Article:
To evaluate the effectiveness of ventilation systems in outdoor jackets, two jackets were purchased and modified, one made of PTFE laminated fabric and the other made of polyurethane coated fabric. Six male subjects undertook exercise routines simulating fell walking while wearing these jackets. The skin temperature at four different locations and the amount of perspiration generated during exercise were recorded for analysis. The experimental results were analysed using two‐ way analysis of variance. From the analysis it was found that during the exercise the design of the pit zip openings, especially with pit zip openings at both sleeve and side seams, in a jacket has an effect on thermal regulation, limiting the rate of temperature increase; however, during rest it is the fabric that plays the more important role. The results for the period of exercise suggest that the provision of ventilation at appropriate positions in the jacket could contribute considerably to heat loss irrespective of the use of breathable fabrics.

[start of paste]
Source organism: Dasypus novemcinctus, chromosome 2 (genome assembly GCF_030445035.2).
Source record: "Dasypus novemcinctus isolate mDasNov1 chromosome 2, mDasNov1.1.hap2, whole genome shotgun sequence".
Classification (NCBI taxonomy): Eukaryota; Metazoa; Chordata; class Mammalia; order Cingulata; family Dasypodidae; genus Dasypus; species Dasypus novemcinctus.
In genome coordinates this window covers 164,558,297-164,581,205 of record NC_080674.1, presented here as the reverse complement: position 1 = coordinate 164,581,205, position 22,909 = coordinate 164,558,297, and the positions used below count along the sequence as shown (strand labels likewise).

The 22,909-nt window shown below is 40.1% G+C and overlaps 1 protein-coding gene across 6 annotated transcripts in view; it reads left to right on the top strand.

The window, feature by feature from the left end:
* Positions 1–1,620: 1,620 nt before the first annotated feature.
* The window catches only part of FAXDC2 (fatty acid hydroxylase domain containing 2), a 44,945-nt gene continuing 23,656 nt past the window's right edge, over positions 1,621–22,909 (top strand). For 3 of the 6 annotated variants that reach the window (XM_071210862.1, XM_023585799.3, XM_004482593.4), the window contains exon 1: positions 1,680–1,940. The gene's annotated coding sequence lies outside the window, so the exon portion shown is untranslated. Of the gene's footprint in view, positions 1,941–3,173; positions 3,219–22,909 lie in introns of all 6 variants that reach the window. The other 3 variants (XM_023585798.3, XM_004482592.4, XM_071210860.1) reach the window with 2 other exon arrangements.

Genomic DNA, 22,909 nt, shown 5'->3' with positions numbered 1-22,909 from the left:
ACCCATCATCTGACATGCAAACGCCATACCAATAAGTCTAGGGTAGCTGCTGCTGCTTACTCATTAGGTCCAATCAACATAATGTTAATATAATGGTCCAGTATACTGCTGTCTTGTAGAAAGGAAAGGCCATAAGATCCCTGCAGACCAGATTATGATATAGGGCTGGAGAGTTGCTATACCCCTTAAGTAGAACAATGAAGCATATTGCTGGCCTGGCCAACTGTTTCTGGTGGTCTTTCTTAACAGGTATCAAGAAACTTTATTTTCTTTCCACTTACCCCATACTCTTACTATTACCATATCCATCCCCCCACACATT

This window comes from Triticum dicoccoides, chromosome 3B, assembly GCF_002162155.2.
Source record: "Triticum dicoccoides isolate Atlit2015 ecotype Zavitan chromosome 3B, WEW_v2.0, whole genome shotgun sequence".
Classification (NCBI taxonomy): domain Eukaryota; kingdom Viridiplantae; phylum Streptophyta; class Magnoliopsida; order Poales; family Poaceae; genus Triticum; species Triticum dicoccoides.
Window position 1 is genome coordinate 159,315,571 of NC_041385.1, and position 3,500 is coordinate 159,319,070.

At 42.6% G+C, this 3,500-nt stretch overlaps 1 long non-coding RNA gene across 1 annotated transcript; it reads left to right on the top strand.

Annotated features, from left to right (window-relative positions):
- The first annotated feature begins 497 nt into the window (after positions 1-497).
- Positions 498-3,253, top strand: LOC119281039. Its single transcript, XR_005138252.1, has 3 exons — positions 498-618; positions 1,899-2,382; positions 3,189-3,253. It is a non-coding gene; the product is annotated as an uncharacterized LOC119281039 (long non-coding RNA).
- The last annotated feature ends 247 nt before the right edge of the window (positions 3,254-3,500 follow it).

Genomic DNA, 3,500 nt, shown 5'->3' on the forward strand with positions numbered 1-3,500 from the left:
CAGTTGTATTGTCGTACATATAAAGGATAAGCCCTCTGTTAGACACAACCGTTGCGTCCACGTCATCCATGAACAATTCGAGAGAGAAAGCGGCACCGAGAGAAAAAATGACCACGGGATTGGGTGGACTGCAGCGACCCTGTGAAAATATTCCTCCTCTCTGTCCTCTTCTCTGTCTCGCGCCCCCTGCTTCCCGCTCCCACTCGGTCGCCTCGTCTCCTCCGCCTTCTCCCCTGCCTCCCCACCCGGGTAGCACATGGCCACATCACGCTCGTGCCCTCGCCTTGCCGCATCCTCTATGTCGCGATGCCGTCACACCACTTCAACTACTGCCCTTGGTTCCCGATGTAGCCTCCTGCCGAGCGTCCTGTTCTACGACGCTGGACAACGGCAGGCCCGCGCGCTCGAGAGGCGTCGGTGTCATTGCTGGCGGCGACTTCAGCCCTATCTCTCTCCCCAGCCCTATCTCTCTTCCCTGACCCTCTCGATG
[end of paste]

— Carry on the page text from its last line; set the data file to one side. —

Ruckman, J.E., Murray, R. and Choi, H.S. (1999), "Engineering of clothing systems for improved thermophysiological comfort: The effect of openings", International Journal of Clothing Science and Technology, Vol. 11 No. 1, pp. 37-52. https://doi.org/10.1108/09556229910258098Download as .RIS
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